Thoughts on AAUW NC Conventions

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At the Fall meeting of 2006, we did a survey and had a discussion on how the attendees viewed the AAUW NC Convention/Annual Meeting. There have been changes over the years (it’s now in the spring, it had been in the fall), and one of the ReConnection goals from 2002 was to improve the quality of convention – a goal that the board declared met. Since 2003 we have tried to include aspects that attract the general public — with the understanding that if the event is not of interest to the public it is unlikely to attract the average member who is not (yet?) connected to AAUW leadership and its concerns.

Here are the results of the surveys completed at that 2006 meeting.

Fall 2006 survey of leadership meeting attendees on “why convention” and how it should change

Our next step was for state leaders Doris Bernlohr and Grace Knechtel to survey the branch presidents by phone. They produced a report that was delivered at the 2007 Convention.

Spring 2007 survey of branch presidents on convention issues

In the context of those two discussions, at the spring 2007 board meeting, there was an agreement to adjust the schedule for the 2008 meeting: starting the board meeting earlier on Friday and cutting the Sunday morning program drastically. Change continues for 2009: the board approved a schedule for the Wilmington convention that will have the major programming Friday afternoon/evening (partly due to the costs of hotel accommodations at the beach in the spring). The shortened meeting is expected to concentrate on AAUW-specific issues as we get ready for the major AAUW changes that will be rolled out at the national convention in St. Louis in June 2009. The Friday, March 29, evening banquet, though, will be a celebration of 100 years of AAUW in North Carolina and we hope that many of our friends and allies will join us for a memorable evening.  Send your “save the date” notices now!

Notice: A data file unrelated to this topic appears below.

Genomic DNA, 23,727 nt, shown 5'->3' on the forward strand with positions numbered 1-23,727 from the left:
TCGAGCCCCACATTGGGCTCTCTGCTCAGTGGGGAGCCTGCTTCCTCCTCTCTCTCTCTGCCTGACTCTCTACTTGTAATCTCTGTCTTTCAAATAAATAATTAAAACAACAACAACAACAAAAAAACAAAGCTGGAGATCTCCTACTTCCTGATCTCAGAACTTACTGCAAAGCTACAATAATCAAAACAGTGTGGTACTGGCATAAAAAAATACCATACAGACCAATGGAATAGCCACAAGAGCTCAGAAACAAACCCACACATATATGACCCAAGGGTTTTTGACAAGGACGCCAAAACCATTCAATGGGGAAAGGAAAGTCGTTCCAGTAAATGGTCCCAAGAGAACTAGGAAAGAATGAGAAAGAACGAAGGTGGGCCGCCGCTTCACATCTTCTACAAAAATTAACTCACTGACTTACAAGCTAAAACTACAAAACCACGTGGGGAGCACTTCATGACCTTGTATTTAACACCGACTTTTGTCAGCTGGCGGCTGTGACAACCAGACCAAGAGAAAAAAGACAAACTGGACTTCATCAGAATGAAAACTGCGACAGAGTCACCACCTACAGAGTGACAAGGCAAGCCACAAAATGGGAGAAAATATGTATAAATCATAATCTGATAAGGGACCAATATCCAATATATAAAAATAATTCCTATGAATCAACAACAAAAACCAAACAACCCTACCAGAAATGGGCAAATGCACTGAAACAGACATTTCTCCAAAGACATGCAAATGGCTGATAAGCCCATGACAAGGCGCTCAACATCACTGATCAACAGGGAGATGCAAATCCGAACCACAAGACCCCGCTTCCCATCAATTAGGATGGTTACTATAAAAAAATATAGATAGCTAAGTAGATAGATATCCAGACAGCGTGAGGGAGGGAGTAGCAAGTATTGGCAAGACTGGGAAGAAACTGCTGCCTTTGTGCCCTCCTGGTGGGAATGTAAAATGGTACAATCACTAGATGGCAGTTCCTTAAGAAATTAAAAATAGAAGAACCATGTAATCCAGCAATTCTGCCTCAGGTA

So, change is inevitable – and how we look at our state conventions of the future will depend on the ways our lives are all changing. If you are involved in the planning or evaluation of state conventions, please use this article as you continue the discussion.